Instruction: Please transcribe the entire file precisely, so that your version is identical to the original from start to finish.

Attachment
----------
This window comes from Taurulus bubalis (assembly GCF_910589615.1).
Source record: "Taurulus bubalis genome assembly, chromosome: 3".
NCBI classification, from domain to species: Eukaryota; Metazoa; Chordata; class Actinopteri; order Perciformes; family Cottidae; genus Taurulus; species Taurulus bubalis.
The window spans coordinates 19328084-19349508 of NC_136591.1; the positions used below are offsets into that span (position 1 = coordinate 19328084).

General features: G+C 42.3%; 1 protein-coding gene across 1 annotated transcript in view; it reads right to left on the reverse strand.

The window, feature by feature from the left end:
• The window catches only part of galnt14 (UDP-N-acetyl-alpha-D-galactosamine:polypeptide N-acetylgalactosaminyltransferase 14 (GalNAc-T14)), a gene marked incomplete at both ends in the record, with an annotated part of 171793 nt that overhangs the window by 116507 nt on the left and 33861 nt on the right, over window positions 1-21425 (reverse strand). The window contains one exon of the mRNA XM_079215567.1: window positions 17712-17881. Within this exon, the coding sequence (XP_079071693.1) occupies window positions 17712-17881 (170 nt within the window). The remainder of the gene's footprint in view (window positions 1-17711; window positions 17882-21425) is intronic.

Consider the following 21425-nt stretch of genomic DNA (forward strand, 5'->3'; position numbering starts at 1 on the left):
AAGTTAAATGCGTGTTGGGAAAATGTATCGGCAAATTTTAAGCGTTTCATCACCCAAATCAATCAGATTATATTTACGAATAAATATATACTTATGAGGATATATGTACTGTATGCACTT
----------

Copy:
This window comes from Taurulus bubalis (assembly GCF_910589615.1).
Source record: "Taurulus bubalis genome assembly, chromosome: 3".
NCBI classification, from domain to species: Eukaryota; Metazoa; Chordata; class Actinopteri; order Perciformes; family Cottidae; genus Taurulus; species Taurulus bubalis.
The window spans coordinates 19328084-19349508 of NC_136591.1; the positions used below are offsets into that span (position 1 = coordinate 19328084).

General features: G+C 42.3%; 1 protein-coding gene across 1 annotated transcript in view; it reads right to left on the reverse strand.

The window, feature by feature from the left end:
• The window catches only part of galnt14 (UDP-N-acetyl-alpha-D-galactosamine:polypeptide N-acetylgalactosaminyltransferase 14 (GalNAc-T14)), a gene marked incomplete at both ends in the record, with an annotated part of 171793 nt that overhangs the window by 116507 nt on the left and 33861 nt on the right, over window positions 1-21425 (reverse strand). The window contains one exon of the mRNA XM_079215567.1: window positions 17712-17881. Within this exon, the coding sequence (XP_079071693.1) occupies window positions 17712-17881 (170 nt within the window). The remainder of the gene's footprint in view (window positions 1-17711; window positions 17882-21425) is intronic.

Consider the following 21425-nt stretch of genomic DNA (forward strand, 5'->3'; position numbering starts at 1 on the left):
AAGTTAAATGCGTGTTGGGAAAATGTATCGGCAAATTTTAAGCGTTTCATCACCCAAATCAATCAGATTATATTTACGAATAAATATATACTTATGAGGATATATGTACTGTATGCACTT